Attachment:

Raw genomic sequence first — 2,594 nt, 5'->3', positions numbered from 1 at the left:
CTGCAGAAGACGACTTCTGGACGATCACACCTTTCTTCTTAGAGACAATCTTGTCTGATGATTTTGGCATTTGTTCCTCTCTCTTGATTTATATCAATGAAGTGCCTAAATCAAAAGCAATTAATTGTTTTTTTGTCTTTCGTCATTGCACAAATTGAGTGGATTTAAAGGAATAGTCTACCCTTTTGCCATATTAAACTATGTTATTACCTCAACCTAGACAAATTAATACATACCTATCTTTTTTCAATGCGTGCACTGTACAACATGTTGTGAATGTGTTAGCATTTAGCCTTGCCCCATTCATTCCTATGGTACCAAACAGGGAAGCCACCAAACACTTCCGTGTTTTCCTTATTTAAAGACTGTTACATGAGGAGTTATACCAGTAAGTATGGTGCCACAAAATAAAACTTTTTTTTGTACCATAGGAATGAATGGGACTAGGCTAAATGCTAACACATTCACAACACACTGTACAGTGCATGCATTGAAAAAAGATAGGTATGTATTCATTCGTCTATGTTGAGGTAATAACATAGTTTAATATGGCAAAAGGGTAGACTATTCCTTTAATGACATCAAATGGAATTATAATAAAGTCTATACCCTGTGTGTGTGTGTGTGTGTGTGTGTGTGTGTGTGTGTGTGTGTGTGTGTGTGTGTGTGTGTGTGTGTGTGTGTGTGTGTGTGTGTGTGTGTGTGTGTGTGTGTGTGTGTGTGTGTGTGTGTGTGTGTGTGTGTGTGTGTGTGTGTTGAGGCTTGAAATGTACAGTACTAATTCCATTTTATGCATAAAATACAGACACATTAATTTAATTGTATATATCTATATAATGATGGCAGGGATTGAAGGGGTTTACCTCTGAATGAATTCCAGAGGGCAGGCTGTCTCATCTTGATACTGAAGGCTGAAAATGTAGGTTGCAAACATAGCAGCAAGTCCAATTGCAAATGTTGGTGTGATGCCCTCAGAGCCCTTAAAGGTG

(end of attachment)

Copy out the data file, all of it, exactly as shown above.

Raw genomic sequence first — 2,594 nt, 5'->3', positions numbered from 1 at the left:
CTGCAGAAGACGACTTCTGGACGATCACACCTTTCTTCTTAGAGACAATCTTGTCTGATGATTTTGGCATTTGTTCCTCTCTCTTGATTTATATCAATGAAGTGCCTAAATCAAAAGCAATTAATTGTTTTTTTGTCTTTCGTCATTGCACAAATTGAGTGGATTTAAAGGAATAGTCTACCCTTTTGCCATATTAAACTATGTTATTACCTCAACCTAGACAAATTAATACATACCTATCTTTTTTCAATGCGTGCACTGTACAACATGTTGTGAATGTGTTAGCATTTAGCCTTGCCCCATTCATTCCTATGGTACCAAACAGGGAAGCCACCAAACACTTCCGTGTTTTCCTTATTTAAAGACTGTTACATGAGGAGTTATACCAGTAAGTATGGTGCCACAAAATAAAACTTTTTTTTGTACCATAGGAATGAATGGGACTAGGCTAAATGCTAACACATTCACAACACACTGTACAGTGCATGCATTGAAAAAAGATAGGTATGTATTCATTCGTCTATGTTGAGGTAATAACATAGTTTAATATGGCAAAAGGGTAGACTATTCCTTTAATGACATCAAATGGAATTATAATAAAGTCTATACCCTGTGTGTGTGTGTGTGTGTGTGTGTGTGTGTGTGTGTGTGTGTGTGTGTGTGTGTGTGTGTGTGTGTGTGTGTGTGTGTGTGTGTGTGTGTGTGTGTGTGTGTGTGTGTGTGTGTGTGTGTGTGTGTGTGTGTGTGTGTGTGTGTTGAGGCTTGAAATGTACAGTACTAATTCCATTTTATGCATAAAATACAGACACATTAATTTAATTGTATATATCTATATAATGATGGCAGGGATTGAAGGGGTTTACCTCTGAATGAATTCCAGAGGGCAGGCTGTCTCATCTTGATACTGAAGGCTGAAAATGTAGGTTGCAAACATAGCAGCAAGTCCAATTGCAAATGTTGGTGTGATGCCCTCAGAGCCCTTAAAGGTG